What Does Being American Mean To You Right Now?

The question Frederick Douglass asked 166 years ago could not be more meaningful today.

J.W. Hurn/Library of Congress

For indispensable reporting on the coronavirus crisis, the election, and more, subscribe to the Mother Jones Daily newsletter.

On July 5, 1852, before the Ladies’ Anti-Slave Society in Rochester, New York, Frederick Douglass (who, by the way, did “great work,” as President Donald Trump blundered in 2017) delivered a piercing 2,500-word speech on the perverse irony of celebrating America’s independence as a black man who had been born into bondage. 

“What, to the American slave, is your 4th of July?” he asked, before offering a brutal answer: “A day that reveals to him, more than all other days in the year, the gross injustice and cruelty to which he is the constant victim.” 

One hundred and sixty six years later, those words still ring true. Slavery is over, but the foundation of exploitation that it encoded into America’s DNA is still bearing bitter fruit. In 2018, it’s easy to feel like the United States seems to be civically unraveling, one legislative thread at a time. In recent weeks, the government has found new ways to prolong family separation at the US border with Mexico, while the Supreme Court has made it harder for workers to unionize and easier to ban people from Muslim majority countries from entering the country. And with the impending retirement of Justice Anthony Kennedy and a new Trump appointee to the Court, we could see the end of Roe v. Wade, the 1973 decision that legalized a woman’s right to choose abortion. 

But if history is any guide, America is a draft that’s always under revision.

What—and who—gets edited out, and who gets to do the editing in the first place, is what power is really about, after all. And as David Beard writes in our weekly roundup of good news, Recharge, those battles are playing out in big and small ways in places all over the country. Volunteers are going to the border to help migrant families, students are speaking out at graduations, and residents are working together to make their communities brighter.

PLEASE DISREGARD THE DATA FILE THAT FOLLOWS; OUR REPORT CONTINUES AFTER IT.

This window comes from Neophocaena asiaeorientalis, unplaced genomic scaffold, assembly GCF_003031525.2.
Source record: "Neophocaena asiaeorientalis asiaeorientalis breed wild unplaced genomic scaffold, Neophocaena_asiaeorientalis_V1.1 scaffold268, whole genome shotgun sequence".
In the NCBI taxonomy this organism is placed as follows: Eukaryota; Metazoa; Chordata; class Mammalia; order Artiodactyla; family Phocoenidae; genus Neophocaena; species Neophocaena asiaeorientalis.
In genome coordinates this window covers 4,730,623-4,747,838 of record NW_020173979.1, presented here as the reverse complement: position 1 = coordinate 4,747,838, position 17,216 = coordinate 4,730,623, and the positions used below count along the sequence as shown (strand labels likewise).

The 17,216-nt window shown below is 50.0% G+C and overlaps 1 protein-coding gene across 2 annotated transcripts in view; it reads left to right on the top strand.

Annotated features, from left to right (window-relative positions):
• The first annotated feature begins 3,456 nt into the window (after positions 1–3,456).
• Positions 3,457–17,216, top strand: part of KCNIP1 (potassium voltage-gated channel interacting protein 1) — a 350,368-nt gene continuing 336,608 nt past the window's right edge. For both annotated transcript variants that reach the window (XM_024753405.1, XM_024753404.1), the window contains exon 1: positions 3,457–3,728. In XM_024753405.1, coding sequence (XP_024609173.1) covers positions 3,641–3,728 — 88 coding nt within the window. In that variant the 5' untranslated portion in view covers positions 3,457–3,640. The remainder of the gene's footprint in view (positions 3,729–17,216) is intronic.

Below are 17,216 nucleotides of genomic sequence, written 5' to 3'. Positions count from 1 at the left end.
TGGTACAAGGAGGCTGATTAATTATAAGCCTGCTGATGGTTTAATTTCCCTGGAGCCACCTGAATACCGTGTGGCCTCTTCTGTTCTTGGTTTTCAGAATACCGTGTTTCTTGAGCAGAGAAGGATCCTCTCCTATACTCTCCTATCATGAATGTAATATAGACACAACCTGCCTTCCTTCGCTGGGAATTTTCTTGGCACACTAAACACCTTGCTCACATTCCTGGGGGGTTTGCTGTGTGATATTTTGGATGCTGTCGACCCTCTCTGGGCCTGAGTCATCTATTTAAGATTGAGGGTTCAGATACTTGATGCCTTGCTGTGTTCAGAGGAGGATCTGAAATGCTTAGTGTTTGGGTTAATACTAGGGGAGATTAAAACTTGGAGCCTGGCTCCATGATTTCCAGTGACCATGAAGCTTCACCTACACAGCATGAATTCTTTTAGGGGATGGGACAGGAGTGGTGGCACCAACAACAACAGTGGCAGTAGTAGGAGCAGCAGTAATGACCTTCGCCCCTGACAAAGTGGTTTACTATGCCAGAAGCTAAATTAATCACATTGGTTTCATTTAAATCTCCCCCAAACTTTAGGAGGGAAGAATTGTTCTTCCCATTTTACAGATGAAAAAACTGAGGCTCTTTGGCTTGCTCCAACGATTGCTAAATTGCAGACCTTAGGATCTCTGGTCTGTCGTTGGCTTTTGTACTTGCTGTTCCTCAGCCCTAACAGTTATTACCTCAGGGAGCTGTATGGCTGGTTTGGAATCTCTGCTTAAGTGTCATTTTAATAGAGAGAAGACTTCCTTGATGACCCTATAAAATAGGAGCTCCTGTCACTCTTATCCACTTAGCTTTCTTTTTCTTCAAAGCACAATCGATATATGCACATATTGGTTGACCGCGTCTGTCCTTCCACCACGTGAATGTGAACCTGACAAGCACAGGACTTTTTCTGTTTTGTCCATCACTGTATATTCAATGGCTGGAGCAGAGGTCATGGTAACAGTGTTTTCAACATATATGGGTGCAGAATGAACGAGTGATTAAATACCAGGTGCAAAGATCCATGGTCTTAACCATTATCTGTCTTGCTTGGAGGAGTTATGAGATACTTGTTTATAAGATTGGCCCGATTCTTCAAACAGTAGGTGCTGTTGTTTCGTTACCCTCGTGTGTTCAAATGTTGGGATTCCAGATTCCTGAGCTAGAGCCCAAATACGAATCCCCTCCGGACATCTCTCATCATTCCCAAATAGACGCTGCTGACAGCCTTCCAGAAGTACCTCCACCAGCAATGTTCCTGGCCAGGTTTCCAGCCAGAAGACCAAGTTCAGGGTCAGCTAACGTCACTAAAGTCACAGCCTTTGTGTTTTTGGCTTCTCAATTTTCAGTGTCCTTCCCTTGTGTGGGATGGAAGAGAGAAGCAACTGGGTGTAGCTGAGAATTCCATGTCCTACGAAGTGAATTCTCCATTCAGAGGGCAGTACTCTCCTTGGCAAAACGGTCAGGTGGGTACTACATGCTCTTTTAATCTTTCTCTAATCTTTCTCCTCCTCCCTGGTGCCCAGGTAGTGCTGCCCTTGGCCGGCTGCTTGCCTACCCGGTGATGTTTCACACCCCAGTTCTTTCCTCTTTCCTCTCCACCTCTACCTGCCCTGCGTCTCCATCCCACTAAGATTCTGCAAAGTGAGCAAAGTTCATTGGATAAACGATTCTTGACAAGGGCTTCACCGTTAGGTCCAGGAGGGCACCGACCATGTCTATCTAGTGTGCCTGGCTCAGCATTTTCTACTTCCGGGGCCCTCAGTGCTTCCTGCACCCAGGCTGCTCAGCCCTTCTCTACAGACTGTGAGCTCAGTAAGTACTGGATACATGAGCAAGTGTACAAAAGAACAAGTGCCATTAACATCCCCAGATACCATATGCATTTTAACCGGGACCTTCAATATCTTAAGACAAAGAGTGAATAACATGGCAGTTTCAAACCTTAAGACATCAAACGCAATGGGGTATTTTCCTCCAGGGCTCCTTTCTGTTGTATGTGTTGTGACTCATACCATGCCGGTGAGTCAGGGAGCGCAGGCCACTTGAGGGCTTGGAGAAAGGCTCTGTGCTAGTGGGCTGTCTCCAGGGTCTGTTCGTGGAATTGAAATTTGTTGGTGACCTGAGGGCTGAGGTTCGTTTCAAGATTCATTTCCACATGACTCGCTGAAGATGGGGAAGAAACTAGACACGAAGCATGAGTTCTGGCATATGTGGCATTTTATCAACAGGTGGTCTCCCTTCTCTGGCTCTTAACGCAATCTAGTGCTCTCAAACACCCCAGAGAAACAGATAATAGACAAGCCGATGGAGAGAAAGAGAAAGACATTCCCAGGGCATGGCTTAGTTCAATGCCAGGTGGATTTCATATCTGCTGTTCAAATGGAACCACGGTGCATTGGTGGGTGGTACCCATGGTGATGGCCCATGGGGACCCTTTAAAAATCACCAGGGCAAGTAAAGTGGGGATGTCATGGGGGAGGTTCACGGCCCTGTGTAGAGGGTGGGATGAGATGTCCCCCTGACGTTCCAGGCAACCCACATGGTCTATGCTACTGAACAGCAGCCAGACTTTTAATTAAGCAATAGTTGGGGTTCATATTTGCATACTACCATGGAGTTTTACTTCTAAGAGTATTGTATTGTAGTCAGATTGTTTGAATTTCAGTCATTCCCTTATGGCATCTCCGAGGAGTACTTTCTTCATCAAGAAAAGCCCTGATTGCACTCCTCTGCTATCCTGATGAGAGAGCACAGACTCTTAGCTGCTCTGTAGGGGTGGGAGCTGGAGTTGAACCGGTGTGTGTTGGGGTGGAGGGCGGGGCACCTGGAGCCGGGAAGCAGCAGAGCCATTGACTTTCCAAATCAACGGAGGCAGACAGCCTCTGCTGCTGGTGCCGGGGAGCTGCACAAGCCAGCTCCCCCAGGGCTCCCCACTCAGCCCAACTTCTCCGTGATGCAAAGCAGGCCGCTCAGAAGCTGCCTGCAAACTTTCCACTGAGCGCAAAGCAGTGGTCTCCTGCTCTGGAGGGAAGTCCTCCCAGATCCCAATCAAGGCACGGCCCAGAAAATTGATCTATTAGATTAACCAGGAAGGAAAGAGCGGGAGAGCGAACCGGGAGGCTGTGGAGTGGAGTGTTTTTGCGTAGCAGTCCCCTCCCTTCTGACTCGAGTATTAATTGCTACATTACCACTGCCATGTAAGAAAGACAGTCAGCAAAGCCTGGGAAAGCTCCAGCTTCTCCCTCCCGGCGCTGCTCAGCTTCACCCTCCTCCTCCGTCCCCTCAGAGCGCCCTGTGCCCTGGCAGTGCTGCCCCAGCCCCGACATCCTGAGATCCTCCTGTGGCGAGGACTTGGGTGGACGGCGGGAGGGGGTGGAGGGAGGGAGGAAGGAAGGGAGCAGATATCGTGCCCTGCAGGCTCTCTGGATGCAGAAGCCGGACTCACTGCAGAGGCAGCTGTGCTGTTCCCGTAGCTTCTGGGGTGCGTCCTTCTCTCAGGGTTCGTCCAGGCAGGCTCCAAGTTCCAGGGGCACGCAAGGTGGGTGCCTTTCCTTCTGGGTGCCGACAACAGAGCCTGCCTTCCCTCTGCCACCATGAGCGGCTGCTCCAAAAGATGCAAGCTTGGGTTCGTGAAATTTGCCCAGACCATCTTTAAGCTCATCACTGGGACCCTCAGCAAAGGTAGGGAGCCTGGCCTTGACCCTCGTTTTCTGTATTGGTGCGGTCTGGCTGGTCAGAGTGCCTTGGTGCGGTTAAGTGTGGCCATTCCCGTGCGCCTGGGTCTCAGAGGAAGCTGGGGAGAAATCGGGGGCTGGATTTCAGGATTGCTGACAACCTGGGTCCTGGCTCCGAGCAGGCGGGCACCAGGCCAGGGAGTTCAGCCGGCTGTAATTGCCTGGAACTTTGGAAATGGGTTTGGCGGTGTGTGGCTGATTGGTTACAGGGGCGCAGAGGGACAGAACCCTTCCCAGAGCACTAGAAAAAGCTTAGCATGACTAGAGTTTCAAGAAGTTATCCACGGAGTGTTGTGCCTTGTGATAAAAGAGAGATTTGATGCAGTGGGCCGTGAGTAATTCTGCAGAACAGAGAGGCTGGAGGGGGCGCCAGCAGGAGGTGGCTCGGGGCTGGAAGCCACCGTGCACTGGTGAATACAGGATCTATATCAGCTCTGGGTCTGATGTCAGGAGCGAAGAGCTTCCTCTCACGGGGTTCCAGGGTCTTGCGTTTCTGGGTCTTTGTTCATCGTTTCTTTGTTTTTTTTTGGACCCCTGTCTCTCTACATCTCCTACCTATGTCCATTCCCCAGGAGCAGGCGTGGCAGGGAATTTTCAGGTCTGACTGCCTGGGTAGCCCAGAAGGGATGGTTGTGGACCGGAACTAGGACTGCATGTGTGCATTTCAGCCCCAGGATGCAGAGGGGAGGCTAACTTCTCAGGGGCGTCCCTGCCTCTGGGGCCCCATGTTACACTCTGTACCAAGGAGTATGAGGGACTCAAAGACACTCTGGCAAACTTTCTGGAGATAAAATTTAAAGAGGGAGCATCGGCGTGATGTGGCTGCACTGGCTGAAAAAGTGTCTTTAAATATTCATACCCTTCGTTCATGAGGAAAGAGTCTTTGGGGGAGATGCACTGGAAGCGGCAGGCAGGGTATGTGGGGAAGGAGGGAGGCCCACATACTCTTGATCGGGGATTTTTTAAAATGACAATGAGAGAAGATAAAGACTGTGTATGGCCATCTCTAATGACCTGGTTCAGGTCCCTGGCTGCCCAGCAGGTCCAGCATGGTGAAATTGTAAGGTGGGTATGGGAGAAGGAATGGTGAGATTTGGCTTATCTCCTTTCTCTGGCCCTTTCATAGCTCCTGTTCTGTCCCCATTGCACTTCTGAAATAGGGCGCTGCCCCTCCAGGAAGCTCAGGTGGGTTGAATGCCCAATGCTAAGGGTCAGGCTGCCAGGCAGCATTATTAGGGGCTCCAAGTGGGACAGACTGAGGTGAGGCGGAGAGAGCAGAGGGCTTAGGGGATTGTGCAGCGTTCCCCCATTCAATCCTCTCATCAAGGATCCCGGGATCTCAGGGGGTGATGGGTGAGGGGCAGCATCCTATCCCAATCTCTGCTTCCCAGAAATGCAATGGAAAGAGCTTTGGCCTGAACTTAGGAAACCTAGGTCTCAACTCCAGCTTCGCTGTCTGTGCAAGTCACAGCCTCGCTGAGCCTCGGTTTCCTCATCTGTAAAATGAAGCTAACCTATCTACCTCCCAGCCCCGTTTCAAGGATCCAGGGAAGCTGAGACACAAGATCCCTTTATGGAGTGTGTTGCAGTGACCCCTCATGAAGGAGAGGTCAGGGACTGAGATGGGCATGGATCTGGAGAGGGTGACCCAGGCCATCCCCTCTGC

This Independence Day, we want to hear about how you’re helping to shape America’s story. What does being American mean to you right now? And what are you doing to either reinforce or change that definition? 



Headshot of Editor in Chief of Mother Jones, Clara Jeffery

It sure feels that way to me, and here at Mother Jones, we’ve been thinking a lot about what journalism needs to do differently, and how we can have the biggest impact.

We kept coming back to one word: corruption. Democracy and the rule of law being undermined by those with wealth and power for their own gain. So we're launching an ambitious Mother Jones Corruption Project to do deep, time-intensive reporting on systemic corruption, and asking the MoJo community to help crowdfund it.

We aim to hire, build a team, and give them the time and space needed to understand how we got here and how we might get out. We want to dig into the forces and decisions that have allowed massive conflicts of interest, influence peddling, and win-at-all-costs politics to flourish.

It's unlike anything we've done, and we have seed funding to get started, but we're looking to raise $500,000 from readers by July when we'll be making key budgeting decisions—and the more resources we have by then, the deeper we can dig. If our plan sounds good to you, please help kickstart it with a tax-deductible donation today.

Thanks for reading—whether or not you can pitch in today, or ever, I'm glad you're with us.

Signed by Clara Jeffery

Clara Jeffery, Editor-in-Chief

payment methods

We Recommend